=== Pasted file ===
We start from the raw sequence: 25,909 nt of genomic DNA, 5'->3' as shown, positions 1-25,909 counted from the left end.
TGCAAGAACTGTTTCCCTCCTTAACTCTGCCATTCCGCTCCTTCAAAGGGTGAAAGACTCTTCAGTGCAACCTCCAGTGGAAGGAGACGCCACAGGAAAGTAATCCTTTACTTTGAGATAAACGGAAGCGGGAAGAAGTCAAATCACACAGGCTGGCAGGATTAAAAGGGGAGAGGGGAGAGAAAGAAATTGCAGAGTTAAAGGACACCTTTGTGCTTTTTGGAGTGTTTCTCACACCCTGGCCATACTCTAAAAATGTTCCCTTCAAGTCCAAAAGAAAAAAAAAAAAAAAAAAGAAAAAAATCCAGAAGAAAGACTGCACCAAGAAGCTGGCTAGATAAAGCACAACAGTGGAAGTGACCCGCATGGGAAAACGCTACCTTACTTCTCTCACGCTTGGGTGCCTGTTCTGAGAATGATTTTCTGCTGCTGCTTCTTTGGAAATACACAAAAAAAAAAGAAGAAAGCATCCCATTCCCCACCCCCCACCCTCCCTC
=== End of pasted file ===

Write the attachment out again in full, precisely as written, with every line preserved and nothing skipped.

We start from the raw sequence: 25,909 nt of genomic DNA, 5'->3' as shown, positions 1-25,909 counted from the left end.
TGCAAGAACTGTTTCCCTCCTTAACTCTGCCATTCCGCTCCTTCAAAGGGTGAAAGACTCTTCAGTGCAACCTCCAGTGGAAGGAGACGCCACAGGAAAGTAATCCTTTACTTTGAGATAAACGGAAGCGGGAAGAAGTCAAATCACACAGGCTGGCAGGATTAAAAGGGGAGAGGGGAGAGAAAGAAATTGCAGAGTTAAAGGACACCTTTGTGCTTTTTGGAGTGTTTCTCACACCCTGGCCATACTCTAAAAATGTTCCCTTCAAGTCCAAAAGAAAAAAAAAAAAAAAAAAGAAAAAAATCCAGAAGAAAGACTGCACCAAGAAGCTGGCTAGATAAAGCACAACAGTGGAAGTGACCCGCATGGGAAAACGCTACCTTACTTCTCTCACGCTTGGGTGCCTGTTCTGAGAATGATTTTCTGCTGCTGCTTCTTTGGAAATACACAAAAAAAAAAGAAGAAAGCATCCCATTCCCCACCCCCCACCCTCCCTC